On this first day of school, I walked through Baker classrooms where I observed a group of preschoolers busily creating a meal in the outdoor kitchen, while another group talked about the food they were making by rolling, cutting, and shaping clay. Our 4th graders were planning an afternoon exploration to the lake – complete with sand castle designs. I was equally inspired while listening to middle schoolers in advisory talking about their hopes and dreams for the coming year as they created an advisory coat of arms.
Today marks the beginning of many days to come where our faculty gets to engage with your children; and, one thing I do know is that they are so excited for the coming year. The best schooling happens in partnership with you as parents, grandparents, and guardians. You are our essential partners, because you know your child deeply – you have insights into their disposition, their interests, their areas of strength, and challenge. As a school, our expertise is in deeply understanding the developmental age of your child and the learning practices that make a difference in their growth and development.
We honor and value this partnership; and, we are committed to keeping our students at the center of our major decisions, our conversations, our work.
As we start this year, I’d like to share with you my own list of ideas under the theme of How to Have an Amazing Year. Ideas, both large and small, that I like to revisit each year as we begin together.
- The Other 17 students. One of the most important parts of your child’s daily learning and growth are their interactions with other children. While you can give your children many educational experiences, we provide them the chance to spend time with the diverse group of children in their classroom, on the playground, in buddy classes, at lunch, in advisory. At Baker, we ensure that our students form connections with children who are both similar and different from them. The differences – -in background, in approach to a situation, in interests — are the site of great learning for children. I encourage you to talk openly about what “difference” means to your family. There is much good that can come from these family conversations.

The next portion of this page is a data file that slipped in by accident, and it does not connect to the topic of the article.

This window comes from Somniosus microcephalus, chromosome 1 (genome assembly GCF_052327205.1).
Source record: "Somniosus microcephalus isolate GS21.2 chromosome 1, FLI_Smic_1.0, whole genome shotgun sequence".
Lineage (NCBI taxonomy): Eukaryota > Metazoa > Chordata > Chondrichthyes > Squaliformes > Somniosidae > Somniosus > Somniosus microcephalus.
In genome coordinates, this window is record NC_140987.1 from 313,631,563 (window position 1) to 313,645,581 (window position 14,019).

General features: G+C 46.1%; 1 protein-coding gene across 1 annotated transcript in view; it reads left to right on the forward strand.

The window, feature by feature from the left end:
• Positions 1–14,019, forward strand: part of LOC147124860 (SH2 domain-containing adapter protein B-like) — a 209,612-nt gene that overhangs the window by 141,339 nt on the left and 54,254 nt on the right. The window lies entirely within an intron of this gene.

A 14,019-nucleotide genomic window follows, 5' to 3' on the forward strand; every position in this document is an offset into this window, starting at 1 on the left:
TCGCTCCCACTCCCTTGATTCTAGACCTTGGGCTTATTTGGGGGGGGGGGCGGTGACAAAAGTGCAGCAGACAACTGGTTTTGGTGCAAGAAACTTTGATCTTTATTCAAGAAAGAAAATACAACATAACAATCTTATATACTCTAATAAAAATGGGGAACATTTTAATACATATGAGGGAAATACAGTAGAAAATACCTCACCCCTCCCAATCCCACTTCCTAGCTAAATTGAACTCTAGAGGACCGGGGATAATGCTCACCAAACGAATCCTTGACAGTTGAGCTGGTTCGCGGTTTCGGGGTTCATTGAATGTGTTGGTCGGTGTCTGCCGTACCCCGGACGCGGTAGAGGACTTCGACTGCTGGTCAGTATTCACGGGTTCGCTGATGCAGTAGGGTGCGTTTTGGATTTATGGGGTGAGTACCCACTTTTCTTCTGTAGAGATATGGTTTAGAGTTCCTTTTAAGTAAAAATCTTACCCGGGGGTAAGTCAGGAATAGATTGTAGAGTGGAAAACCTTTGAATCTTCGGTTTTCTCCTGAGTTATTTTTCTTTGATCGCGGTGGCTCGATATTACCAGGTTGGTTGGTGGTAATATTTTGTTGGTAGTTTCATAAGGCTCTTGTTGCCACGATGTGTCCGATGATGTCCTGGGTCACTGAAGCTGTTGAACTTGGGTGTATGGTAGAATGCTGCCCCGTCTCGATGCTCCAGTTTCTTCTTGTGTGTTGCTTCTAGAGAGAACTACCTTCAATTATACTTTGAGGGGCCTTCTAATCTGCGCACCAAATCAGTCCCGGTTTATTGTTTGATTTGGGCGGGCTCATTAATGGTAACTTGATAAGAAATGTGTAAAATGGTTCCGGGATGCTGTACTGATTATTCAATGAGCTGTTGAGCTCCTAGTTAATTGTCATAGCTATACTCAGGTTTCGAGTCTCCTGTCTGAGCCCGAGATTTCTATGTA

- The Value of the 3pm Snack. Our brains are all state-based organs. In order to thrive, children require the basics – sleep, food, water, a warm embrace. Students – from our younger preschoolers to our newly-minted eighth graders – have little reserves when they feel depleted. In light of this, I highly recommend not asking your child about their day until they have had a cheese stick, or your own high-protein snack equivalent, in their mouth on your ride home from school.
- The Importance of Perspective Taking. Parents need to hold a lot of perspectives since you are the person your child releases their emotions to. This is an important role parents play with their children. I encourage you to listen to what your child says with the natural empathy of a mother or father and the diplomacy of a high-stakes negotiator. Listen and notice. Reacting to each story of frustration can heighten anxiety and create a sense of helplessness. If you notice themes over time, don’t hesitate to reach out to share your observations with your child’s teacher.
- The Reach out to the Teacher. With situations that inevitably come up in the life of the school, please contact your child’s teacher first. In moments of worry or anxiety, it is often tempting to, as one parent from years past said to me, “jump the chain.” Our faculty are the daily experts and know your child better than anyone else at school. If you have a middle school student, seek out your child’s teacher, or if your concern affects multiple classes, your child’s advisor.
- The Reminder that We Are in This Together. There will be a moment during the course of this year when something does not go well from your perspective; there will be a moment when we have a difference of opinion, a regrettable lapse in responding to an email, a misunderstanding. What is most important during those moments is that we are here for our children and for each other. Together, we can navigate thoughtfully through difference in order to understand each other’s perspectives and best support the student.
- The Communication Invitation. Please keep your child’s teacher or advisor updated about any challenging issue happening at home – an ailing pet, a traveling parent, a loss in the family can have an impact on school. If a new area of interest, curiosity, or passion is emerging at home, let us know, so we can connect these threads of curiosity at school, too.
- The Moments.The cliches are all true – our children morph before our very eyes. Before we know it, they’ve moved into their next stage of development; and, we are left boxing the clothes they have outgrown for the younger kids in our neighborhood. Together, let’s enjoy this year. It will go quickly. Let’s notice and celebrate these moments that speak to our children’s uniqueness at this particular age and stage.
Here’s to an amazing year.